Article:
Howard Scott (1902-1983) was the premiere designer of billboard art in mid-twentieth century America. He created campaigns for Esso gasoline, Schlitz beer, Nash automobiles, and Heinz ketchup.
His billboards usually had a clever line with a likable, homespun character against a plain background, not unlike Norman Rockwell's Saturday Evening Post covers, which he admired.
He went to great lengths to find the simplest composition. His gags had to come across at a glance to people driving by at high speed. "Give them a nimble-witted one-act play," he said, "convincingly characterized with complete realism if you want to stop the crowds on Main Street."
He worked in a neat Manhattan studio overlooking Rockefeller Plaza, and was known as a thorough professional. He chose to paint in gouache because it was more direct and it dried faster, an advantage for tight advertising deadlines. In addition to billboards, he also painted posters and magazine covers.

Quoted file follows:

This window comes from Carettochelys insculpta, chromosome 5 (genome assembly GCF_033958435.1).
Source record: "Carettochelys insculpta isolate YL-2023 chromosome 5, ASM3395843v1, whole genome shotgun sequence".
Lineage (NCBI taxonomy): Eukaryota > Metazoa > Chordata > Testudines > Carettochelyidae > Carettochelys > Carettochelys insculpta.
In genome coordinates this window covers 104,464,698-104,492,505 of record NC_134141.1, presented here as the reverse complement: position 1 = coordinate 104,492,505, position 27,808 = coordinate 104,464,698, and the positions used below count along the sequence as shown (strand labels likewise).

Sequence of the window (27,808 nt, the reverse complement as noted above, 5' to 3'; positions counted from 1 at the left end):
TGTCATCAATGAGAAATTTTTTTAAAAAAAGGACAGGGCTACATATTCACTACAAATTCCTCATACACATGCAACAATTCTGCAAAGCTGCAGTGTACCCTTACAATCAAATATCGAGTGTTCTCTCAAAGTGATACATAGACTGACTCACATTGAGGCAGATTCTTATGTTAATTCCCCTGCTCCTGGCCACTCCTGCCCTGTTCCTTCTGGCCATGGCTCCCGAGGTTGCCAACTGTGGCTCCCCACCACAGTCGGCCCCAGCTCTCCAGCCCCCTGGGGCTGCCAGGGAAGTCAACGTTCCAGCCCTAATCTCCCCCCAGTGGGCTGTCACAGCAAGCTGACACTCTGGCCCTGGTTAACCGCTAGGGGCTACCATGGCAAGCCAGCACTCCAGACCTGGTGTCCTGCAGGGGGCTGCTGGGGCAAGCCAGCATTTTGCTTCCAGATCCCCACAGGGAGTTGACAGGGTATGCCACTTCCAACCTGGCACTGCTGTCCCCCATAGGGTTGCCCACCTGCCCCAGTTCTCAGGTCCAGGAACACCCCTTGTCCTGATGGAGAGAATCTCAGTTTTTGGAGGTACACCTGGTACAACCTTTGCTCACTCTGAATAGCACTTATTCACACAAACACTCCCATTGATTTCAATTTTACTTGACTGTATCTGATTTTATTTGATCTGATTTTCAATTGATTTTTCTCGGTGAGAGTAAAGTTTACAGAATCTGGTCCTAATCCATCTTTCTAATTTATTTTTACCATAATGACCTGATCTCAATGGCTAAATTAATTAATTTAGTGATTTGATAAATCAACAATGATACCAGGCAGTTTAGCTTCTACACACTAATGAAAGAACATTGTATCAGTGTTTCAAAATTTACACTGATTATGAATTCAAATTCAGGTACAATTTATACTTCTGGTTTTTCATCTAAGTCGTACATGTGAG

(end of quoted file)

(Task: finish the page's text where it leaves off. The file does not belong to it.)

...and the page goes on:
"The camera is out. And for good reasons. The camera reproduces the colors of the subject; the artist intensifies them, makes them more brilliant than they are in nature....Another thing. It's practically impossible to get models to act successfully for the camera....The artist can often be more dramatic by taking liberties with drawing. Figures may be shown in actually impossible positions to put over an idea that would stump the accurate camera. Sometimes anatomical distortions —not obvious to the observer—serve to make the action more legible or to give it greater emphasis."
Books: Forty illustrators and how they work
Illustrator in America, 1860-2000